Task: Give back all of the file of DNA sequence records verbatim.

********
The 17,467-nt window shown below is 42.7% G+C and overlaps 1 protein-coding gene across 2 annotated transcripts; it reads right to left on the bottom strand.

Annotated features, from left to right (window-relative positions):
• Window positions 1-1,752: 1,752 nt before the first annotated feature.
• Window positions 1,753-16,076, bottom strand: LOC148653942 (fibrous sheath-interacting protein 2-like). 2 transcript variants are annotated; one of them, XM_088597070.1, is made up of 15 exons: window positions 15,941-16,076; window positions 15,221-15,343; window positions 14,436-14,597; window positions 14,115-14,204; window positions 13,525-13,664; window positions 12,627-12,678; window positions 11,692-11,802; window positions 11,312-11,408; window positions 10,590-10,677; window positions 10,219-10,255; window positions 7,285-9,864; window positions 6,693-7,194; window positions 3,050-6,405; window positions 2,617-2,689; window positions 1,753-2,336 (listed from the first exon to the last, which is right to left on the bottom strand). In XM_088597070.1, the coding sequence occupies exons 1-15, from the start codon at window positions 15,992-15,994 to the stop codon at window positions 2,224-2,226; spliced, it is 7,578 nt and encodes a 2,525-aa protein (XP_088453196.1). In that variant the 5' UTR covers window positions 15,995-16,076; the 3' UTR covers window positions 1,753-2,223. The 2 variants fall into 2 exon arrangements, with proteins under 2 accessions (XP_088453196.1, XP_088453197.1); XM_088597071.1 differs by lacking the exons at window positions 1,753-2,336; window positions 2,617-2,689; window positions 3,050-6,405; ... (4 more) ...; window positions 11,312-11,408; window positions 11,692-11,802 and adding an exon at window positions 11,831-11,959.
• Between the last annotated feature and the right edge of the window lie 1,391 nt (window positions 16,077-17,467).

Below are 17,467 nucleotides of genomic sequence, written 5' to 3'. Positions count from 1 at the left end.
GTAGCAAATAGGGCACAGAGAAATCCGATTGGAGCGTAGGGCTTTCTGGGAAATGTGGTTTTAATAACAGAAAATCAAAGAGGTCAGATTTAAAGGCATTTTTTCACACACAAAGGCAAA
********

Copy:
The 17,467-nt window shown below is 42.7% G+C and overlaps 1 protein-coding gene across 2 annotated transcripts; it reads right to left on the bottom strand.

Annotated features, from left to right (window-relative positions):
• Window positions 1-1,752: 1,752 nt before the first annotated feature.
• Window positions 1,753-16,076, bottom strand: LOC148653942 (fibrous sheath-interacting protein 2-like). 2 transcript variants are annotated; one of them, XM_088597070.1, is made up of 15 exons: window positions 15,941-16,076; window positions 15,221-15,343; window positions 14,436-14,597; window positions 14,115-14,204; window positions 13,525-13,664; window positions 12,627-12,678; window positions 11,692-11,802; window positions 11,312-11,408; window positions 10,590-10,677; window positions 10,219-10,255; window positions 7,285-9,864; window positions 6,693-7,194; window positions 3,050-6,405; window positions 2,617-2,689; window positions 1,753-2,336 (listed from the first exon to the last, which is right to left on the bottom strand). In XM_088597070.1, the coding sequence occupies exons 1-15, from the start codon at window positions 15,992-15,994 to the stop codon at window positions 2,224-2,226; spliced, it is 7,578 nt and encodes a 2,525-aa protein (XP_088453196.1). In that variant the 5' UTR covers window positions 15,995-16,076; the 3' UTR covers window positions 1,753-2,223. The 2 variants fall into 2 exon arrangements, with proteins under 2 accessions (XP_088453196.1, XP_088453197.1); XM_088597071.1 differs by lacking the exons at window positions 1,753-2,336; window positions 2,617-2,689; window positions 3,050-6,405; ... (4 more) ...; window positions 11,312-11,408; window positions 11,692-11,802 and adding an exon at window positions 11,831-11,959.
• Between the last annotated feature and the right edge of the window lie 1,391 nt (window positions 16,077-17,467).

Below are 17,467 nucleotides of genomic sequence, written 5' to 3'. Positions count from 1 at the left end.
GTAGCAAATAGGGCACAGAGAAATCCGATTGGAGCGTAGGGCTTTCTGGGAAATGTGGTTTTAATAACAGAAAATCAAAGAGGTCAGATTTAAAGGCATTTTTTCACACACAAAGGCAAA